Words to read on Jan 26th.
This 26 January, we’d like to take this opportunity to amplify First Nation stories, scholarly revisionist histories and thought-provoking political analysis. Expanding the truthtelling canon is integral to Black Inc. and without truth, there can be no reconciliation. We hope these titles enlighten, educate and above all inspire you to lead to from the heart. We pay respect to the Traditional Owners and Custodians, the Booonwurrung and Wowurrung (Wurundjeri) people of the Kulin Nation. whose land we are fortunate to live and work on. We pay respects to Elders past, present and emerging and recognise their continuing connection to land, waterways and community.
We’re Hiring: Quarterly Essay Marketing & Development Manager
Quarterly Essay is seeking an experienced marketing professional to develop consumer and subscriptions marketing for Australia’s leading political journal.
January–June Catalogue Now Available
Our January–June catalogue is out now. Read all about our upcoming releases, from Statements from the Soul to The Power of Trees.
Summer of Reading: Telling Tennant’s Story
Part of our Summer of Reading series: Tennant Creek and Australia’s Unresolved Past
Summer of Reading: Sundressed
Part of our Summer of Reading series: Why beautiful clothes in natural fibres are the answer to fashion’s climate crisis
Michelle Law acquires screen rights to One Hundred Days
Screen Australia has just announced funding for Law to commence the process of adapting the book to film.
Vale Robert Adamson
It was always easy to be with Bob Adamson, his life force was infectious.
I was fortunate to spend time with him by his beloved Hawkesbury, as he approached his last days. His body was deserting him, but his laughter hadn't lost its joy nor volume.
Adamson's work drew on his love of birds, fishing and the Hawkesbury, from Dark Water to the Golden Bird. He was a true lyric poet, in subject and style.
We first published his work in Applestealers in 1974, and often since and with more to come.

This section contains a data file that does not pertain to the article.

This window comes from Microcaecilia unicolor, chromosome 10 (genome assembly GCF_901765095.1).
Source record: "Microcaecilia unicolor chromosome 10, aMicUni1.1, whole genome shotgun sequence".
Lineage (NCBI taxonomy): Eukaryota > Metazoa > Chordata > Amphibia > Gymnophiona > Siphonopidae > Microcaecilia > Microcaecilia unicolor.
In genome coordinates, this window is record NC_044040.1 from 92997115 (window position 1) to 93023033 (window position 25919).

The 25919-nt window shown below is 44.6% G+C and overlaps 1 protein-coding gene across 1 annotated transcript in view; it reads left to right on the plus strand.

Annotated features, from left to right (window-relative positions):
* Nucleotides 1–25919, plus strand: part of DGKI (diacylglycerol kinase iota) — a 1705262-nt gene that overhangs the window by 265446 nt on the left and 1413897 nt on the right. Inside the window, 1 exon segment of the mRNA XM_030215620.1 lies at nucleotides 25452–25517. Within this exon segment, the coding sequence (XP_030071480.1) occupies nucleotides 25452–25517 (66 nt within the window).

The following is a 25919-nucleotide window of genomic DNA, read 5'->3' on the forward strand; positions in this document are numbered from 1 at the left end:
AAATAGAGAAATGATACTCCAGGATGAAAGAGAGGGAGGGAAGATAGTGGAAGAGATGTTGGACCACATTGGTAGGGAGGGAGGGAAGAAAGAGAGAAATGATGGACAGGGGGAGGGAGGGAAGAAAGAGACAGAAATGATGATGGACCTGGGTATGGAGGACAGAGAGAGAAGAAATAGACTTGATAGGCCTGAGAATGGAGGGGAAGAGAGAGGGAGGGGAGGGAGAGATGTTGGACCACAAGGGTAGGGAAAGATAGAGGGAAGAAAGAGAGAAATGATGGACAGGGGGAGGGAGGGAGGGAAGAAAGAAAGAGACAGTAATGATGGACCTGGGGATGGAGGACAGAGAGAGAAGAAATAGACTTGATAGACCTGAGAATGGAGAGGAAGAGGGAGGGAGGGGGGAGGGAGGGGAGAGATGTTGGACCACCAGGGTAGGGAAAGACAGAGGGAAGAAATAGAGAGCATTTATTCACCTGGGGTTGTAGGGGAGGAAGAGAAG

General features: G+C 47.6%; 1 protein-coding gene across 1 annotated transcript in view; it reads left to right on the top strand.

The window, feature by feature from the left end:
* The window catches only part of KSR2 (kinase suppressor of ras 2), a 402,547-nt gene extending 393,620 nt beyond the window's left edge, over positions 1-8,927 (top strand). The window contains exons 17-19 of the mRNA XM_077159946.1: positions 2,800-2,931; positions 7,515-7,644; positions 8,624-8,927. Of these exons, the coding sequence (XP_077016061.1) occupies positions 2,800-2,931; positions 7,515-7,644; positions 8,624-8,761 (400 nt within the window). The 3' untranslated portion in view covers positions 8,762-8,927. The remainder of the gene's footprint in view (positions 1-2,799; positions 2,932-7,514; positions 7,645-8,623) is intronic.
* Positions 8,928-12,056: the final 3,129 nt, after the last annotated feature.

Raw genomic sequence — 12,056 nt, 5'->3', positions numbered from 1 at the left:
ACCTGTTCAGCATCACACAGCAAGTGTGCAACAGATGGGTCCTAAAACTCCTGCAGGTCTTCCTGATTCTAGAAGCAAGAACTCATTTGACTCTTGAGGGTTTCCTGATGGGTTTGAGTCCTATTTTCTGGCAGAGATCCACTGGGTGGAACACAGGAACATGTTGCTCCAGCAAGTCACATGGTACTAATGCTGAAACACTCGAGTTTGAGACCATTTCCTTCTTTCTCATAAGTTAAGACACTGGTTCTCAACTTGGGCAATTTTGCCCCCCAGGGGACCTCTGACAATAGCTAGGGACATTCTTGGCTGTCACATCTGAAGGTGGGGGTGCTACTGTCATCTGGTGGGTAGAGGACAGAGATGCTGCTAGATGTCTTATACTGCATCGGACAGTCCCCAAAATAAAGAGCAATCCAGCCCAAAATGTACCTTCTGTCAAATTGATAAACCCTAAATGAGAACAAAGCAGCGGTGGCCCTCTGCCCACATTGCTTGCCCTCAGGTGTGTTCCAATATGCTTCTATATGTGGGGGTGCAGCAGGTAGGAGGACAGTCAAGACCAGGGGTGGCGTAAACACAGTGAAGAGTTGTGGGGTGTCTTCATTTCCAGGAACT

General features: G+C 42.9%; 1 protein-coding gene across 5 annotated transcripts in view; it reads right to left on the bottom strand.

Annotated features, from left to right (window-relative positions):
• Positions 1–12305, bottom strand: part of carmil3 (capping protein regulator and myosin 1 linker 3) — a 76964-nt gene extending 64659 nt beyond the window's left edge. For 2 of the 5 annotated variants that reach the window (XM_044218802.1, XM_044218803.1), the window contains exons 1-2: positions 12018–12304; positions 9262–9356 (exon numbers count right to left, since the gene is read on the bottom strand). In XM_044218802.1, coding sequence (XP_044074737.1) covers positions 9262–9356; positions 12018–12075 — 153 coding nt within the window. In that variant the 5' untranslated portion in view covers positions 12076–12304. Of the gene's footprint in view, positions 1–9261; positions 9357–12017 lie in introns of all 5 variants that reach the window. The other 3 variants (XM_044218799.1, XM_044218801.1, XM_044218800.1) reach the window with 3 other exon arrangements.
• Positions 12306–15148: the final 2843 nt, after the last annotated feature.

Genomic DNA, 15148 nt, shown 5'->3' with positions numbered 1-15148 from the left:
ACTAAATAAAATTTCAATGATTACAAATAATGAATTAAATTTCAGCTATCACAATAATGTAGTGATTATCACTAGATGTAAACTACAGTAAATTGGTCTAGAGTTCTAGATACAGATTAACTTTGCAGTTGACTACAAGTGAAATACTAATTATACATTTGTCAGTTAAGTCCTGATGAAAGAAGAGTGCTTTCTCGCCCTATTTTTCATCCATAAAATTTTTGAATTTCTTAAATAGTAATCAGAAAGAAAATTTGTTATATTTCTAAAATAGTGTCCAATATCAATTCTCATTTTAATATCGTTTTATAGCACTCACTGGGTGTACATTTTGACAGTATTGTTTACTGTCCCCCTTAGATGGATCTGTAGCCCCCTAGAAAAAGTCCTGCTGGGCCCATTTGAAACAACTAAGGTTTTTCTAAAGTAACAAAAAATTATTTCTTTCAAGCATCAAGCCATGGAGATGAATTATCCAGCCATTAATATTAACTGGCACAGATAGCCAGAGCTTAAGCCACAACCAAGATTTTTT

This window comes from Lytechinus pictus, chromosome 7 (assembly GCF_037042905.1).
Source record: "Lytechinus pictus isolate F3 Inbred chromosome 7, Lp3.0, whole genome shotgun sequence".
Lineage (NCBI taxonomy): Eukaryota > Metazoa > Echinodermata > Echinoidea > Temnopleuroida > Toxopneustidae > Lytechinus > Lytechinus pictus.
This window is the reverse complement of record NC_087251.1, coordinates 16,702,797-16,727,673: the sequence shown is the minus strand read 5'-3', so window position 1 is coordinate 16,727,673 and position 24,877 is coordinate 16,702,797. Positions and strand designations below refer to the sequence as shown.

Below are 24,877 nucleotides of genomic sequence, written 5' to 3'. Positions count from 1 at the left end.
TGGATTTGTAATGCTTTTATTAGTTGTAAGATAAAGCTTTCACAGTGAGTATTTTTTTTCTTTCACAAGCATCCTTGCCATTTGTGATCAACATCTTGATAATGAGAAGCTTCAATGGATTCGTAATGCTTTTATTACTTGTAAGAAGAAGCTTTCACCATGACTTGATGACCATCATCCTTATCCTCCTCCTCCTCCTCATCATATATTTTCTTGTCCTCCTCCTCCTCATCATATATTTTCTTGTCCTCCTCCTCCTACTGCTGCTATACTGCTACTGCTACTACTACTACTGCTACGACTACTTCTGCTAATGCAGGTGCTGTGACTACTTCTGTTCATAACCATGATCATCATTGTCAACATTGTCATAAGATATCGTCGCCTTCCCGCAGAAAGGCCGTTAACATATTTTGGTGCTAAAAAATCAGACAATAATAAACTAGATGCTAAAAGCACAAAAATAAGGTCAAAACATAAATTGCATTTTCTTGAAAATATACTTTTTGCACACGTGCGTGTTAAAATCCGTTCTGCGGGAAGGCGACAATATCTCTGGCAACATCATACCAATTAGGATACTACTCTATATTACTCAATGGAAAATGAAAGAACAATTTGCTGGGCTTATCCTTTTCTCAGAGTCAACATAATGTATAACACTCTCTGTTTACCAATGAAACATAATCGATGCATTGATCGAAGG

His courage in death; the complete absence of fear of it, was that of a man whose life had been fully lived.
Our deepest condolences to Juno, whose love sustained him.
—Morry Schwartz, Black Inc.
Noel Pearson delivers the 2022 Boyer Lectures
Constitutional recognition of Australia's First Nations people is "not a project of identity politics" but one of "justice, unity and inclusion", Noel Pearson has declared. This year he is delivering the Boyer Lectures, a series of speeches from a recognised Australian invited to share insights on ideas, observations and experiences. They are named after former ABC chairman Sir Richard Boyer. Noel Pearson is the founder and director of the Cape York Partnership, and the author of Up From the Mission, two Quarterly Essays and many essays, articles and speeches.
ABC had this to say about Pearson's lecture series:
His series of four lectures, broadcast on ABC platforms, will provide key insights into the ideas, observations and experiences of one of our most recognised public intellectuals.
ABC Chair Ita Buttrose said it was a significant moment for an Indigenous leader of Noel Pearson's standing to accept the invitation given the national discussion about the referendum for an Indigenous voice to parliament.
"Noel has been an extraordinary force in representing our First Nations people and leading the conversation on issues that are relevant to all Australians," she said.
"He will deliver a thought-provoking lecture series that will challenge and encourage ideas about who we all are and how we see ourselves as a nation now and into the future.
"I am delighted he has accepted our invitation. This is an event not to be missed by anyone who cares about our development as a nation."